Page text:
At the dividing point of the night, I will go out into the midst of Egypt... [Bo 11:4]
Rashi comments: At the literal level [p'shat] Moshe informed Pharoah that the plague would start at midnight precisely.
A non-literal [agadic] interpretation is that G-d told Moshe the plague would start at precisely midnight, but Moshe decided not to tell this fact over to Pharoah because he feared that the Egyptian astrologers might err in their calculations of the exact time of midnight. Then, when the plague failed to come at the time they expected, they would come to the conclusion that Moshe had spoken falsely. Therefore, Moshe told Pharoah that the plague would start at 'around midnight'.
Mizrachi comments: The Torah states that Moshe told Pharoah the plague would begin כַּחֲצֹת הַלַּיְלָה. Literally, this means 'around midnight'. However it is unthinkable that G-d should express Himself in such an uncertain manner. Therefore, Rashi understood that כַּחֲצֹת means precisely midnight. This unusual translation was achieved by rendering the word not as a noun but as a verb: ''when the night divides''.
The second agadic interpretation of Rashi solves this problem by explaining that G-d did indeed express Himself in precise terms, but Moshe chose to use a more ambiguous expression, for fear of being misjudged.
Ibn Ezra: The term כַּחֲצֹת הַלַּיְלָה could be rendered 'after midnight' i.e. in the second half of the night [as in Ruth 3:8]
Ramban: Moshe was clearly not trying to tell Pharoah the exact timing of the plague at all, for he did not mention which day the plague would occur. Rather, Moshe was hinting generally that the next plague would cause Pharoah and his servants to arise in the middle of the night.
Perhaps we could argue that Rashi accepted the problem presented by Ramban that the warning of a precise time seems totally superfluous here, as Pharoah was in any case not informed of the date.
Furthermore, we do not find that most of the other plagues were associated with a specific time. Even in those instances when the dates were specified [e.g. before the plagues of death of cattle and hail] the time was not. So, why do we find that in this final plague, an exact time was given?
[One exception to this rule was the plague of hail. Rashi explains that Moshe drew a line on the wall and said that when the sun would reach the line, the hail would fall [Vaera 9:18]. But in that case, there was a reason for giving a time, so that those who ''feared the word of G-d'' [Vaera 9:20] would be able to put their slaves and cattle under shelter before the plague started. In our case, however, there is no practical reason to mention the time.]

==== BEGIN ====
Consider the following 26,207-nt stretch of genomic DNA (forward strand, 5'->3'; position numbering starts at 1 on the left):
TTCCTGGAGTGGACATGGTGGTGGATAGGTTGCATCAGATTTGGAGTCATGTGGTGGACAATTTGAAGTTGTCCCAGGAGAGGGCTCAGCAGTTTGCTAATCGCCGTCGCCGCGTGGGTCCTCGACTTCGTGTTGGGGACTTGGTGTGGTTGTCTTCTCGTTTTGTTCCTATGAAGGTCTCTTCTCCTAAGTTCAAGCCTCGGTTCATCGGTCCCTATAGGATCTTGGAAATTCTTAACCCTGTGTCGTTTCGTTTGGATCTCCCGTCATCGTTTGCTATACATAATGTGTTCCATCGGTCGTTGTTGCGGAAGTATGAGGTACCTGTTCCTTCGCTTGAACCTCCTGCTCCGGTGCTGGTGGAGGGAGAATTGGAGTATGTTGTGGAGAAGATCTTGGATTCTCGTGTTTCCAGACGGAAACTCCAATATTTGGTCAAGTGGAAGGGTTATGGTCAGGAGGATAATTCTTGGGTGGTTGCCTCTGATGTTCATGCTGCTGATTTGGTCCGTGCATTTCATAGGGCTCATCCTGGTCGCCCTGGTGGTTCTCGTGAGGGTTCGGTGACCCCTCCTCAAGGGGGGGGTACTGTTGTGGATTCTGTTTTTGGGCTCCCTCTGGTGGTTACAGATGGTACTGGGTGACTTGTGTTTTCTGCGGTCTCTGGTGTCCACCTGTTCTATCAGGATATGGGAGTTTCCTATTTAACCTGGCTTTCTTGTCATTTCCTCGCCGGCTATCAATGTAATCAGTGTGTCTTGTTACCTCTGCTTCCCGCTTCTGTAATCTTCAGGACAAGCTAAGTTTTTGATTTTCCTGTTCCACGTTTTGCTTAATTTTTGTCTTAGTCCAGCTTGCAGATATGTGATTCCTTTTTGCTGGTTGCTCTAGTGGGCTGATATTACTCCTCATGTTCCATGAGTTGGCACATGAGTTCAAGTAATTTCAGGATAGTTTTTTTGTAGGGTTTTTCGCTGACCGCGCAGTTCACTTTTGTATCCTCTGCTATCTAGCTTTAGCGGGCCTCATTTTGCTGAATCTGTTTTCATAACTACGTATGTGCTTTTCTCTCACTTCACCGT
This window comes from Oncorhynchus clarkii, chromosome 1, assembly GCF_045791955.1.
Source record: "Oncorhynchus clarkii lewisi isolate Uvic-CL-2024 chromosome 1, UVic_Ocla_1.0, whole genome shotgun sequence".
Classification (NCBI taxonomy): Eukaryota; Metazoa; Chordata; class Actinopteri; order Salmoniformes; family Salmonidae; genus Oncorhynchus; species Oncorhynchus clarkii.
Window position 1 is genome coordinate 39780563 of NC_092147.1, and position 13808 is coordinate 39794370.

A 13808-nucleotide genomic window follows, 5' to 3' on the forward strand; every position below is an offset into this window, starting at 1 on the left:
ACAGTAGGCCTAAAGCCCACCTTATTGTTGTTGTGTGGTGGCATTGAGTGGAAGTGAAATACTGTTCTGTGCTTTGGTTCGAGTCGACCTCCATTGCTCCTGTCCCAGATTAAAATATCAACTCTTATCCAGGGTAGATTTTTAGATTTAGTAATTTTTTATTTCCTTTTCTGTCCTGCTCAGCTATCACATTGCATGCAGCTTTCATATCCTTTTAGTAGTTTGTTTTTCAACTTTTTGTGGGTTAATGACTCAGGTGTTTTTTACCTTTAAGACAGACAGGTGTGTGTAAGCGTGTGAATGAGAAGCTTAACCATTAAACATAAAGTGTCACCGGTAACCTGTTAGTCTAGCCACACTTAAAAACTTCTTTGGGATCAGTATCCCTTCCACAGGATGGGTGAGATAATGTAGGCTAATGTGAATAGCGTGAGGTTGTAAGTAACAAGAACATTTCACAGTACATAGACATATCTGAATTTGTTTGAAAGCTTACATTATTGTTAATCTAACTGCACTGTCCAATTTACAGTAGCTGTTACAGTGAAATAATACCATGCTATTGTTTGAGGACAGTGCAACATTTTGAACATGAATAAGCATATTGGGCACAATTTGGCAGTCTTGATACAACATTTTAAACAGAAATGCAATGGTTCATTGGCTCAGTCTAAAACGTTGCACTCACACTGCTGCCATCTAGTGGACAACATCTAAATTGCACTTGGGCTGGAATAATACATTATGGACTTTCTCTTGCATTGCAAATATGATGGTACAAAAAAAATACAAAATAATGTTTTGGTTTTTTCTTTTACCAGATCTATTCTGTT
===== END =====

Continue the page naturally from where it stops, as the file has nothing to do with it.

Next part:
Since the time appears to be of no relevance here, Rashi concluded that the reference to midnight was primarily a descriptive statement which conveyed the unique quality of the impending plague.
We are therefore left with a question: the distinctive feature of the plague of the firstborn is that it was carried out by G-d Himself, as verse 4 states: ''I will go out into the midst of Egypt''. But if we would follow the usual translation of the word כַּחֲצֹת [around midnight] then how would the verse convey the unique quality of this plague, that G-d was involved personally? Surely, one would expect G-d Himself to be of the utmost precision?
[In fact, we find that the plague of hail was enacted with extreme precision. So, it would be unreasonable to suggest that the plague which G-d enacted personally would be around a certain time, and thus less accurate than one of the previous plagues in which He was not directly ''involved''.]
Therefore, Rashi was forced to conclude that, at the literal level, כַּחֲצֹת הַלַּיְלָה must be rendered [not as 'about midnight' but] as ''precisely midnight'' i.e. even though this is an unconventional [and thus apparently non-literal translation] it is nevertheless necessary to preserve the basic implication of the text, that the plague occurred at a specific time to express G-d's personal involvement.
However, since this interpretation resorted to an unconventional translation, Rashi felt it necessary to bring also a second interpretation from agadic sources.
Midnight as an Expression of Infinitude
It was explained above that Pharoah was informed of the time of the plague of the firstborn primarily as an expression of G-d's personal involvement. This is highlighted by the comment of Rabbi Yehudah ben Basaira in the Mechilta that midnight is not a definitive moment in time, but rather, a threshold. Thus G-d's revelation at ''midnight'' expresses His true infinitude, how He can be simultaneously revealed in our world that is bound by time, and yet, remain aloof from it.
Source: Based on Likutei Sichos Vol 21 Lubavitcher Rebbe - Gutnick Chumash